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Craft Cider Festival Bringing Local and National Cideries to Mesa

Craft Cider Festival Bringing Local and National Cideries to MesaEXPAND
Chris Malloy

Since opening last Veteran's Day, Cider Corps in Mesa has brewed almost 70 kinds of craft cider. The cidery draws crowds, hosts special dinners, and donates to Operation Homefront, a charity that helps the families of veterans in times of distress. Cider Corps is a cool place. But as their altruism suggests, Josh and Jason Duren, brothers and co-founders, want to do more than run a great place to drink.

"One of the things that was important to Jason and I when we started was not to build up our own brand," Josh says, "but to help cider in Arizona grow up."

Southwest Cider Festival, a bash they are hosting on November 10, marks a new notch of local growth.

The event will unite four Arizona craft cideries: Stoic Cider (Prescott), Desert Cider House (Chandler), Crush Cider Café (Tempe), and Cider Corps. There will be others from San Diego, Colorado, Texas, Washington, and New York. They will be pouring on the pavement in Mesa, in a lot behind Cider Corps where attendees will, for $50, score up to 20 cider samples. "The way everybody makes cider is very, very different," Josh says. "There's going to be a wide range of ciders to taste."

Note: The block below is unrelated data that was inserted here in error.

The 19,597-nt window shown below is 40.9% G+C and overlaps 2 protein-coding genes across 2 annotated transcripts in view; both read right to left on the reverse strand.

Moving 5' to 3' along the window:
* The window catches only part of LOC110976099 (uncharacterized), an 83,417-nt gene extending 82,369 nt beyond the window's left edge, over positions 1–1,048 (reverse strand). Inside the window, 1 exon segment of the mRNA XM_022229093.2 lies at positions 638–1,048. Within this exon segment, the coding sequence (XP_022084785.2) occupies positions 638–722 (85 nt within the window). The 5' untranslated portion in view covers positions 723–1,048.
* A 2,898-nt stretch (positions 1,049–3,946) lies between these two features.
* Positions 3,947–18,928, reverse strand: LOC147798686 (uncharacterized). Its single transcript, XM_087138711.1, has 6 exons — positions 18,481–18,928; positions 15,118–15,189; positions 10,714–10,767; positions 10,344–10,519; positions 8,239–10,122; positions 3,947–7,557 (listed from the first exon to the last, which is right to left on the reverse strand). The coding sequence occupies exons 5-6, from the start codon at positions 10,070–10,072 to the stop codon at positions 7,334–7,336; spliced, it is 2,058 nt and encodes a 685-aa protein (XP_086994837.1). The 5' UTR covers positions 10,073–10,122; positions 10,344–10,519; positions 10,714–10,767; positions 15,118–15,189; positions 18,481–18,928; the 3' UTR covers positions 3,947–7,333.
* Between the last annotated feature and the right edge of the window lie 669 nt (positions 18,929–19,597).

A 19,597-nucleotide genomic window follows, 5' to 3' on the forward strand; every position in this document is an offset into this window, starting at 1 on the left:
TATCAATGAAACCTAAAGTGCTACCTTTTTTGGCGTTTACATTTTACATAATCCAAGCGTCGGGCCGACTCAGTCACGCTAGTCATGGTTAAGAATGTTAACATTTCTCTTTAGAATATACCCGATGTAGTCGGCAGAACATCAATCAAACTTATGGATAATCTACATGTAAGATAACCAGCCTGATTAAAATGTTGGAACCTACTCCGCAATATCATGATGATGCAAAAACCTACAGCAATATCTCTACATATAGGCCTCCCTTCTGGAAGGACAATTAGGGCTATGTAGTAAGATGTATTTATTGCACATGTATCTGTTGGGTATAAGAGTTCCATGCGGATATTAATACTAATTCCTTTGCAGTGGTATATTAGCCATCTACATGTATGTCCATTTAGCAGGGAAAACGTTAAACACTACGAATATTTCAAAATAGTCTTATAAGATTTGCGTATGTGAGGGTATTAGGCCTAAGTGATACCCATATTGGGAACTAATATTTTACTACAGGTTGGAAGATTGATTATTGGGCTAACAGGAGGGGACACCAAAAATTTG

Ciders can vary widely from cidery to cidery. This isn't brewing lager. This isn't fermenting pinot. Think of how different a crisp table apple like a Jonagold is from a gnarly, bitter crab apple.

The kind of apple used is a big variable, but just one. Others include whether the cidery owns an orchard, where the apples come from, and whether the cidery presses its own apples. Fermentation yeast, length, and general style make a difference. So does the maker's cider flavor predilections and, as the Durens know well, whether the cider maker want to incorporate non-apple herbs, fruits, and spices.

"The cool part that we’re excited to feature is the diversity of something that seems so simple," Josh says. He and Jason expect a nice range of craft ciders, one to match what you would see at a beer festival.

And so soon, in a state where apples don't grow well even at higher elevations (Cider Corps sources juice from the Pacific Northwest), a cider festival will convene on a Saturday in the fall. There will be food, including a food truck firing up a smoker. The Mesa Music Festival is happening the same weekend, and one of the band stages will be set up among the cider vendors and drinkers.

The scope of the event reflects the growth of the Valley's cider scene, and the expansion of local craft drinkers' tastes. The metro Phoenix cider scene has only just germinated but already shows flashes of beauty. Check out this event and taste them for yourself. 

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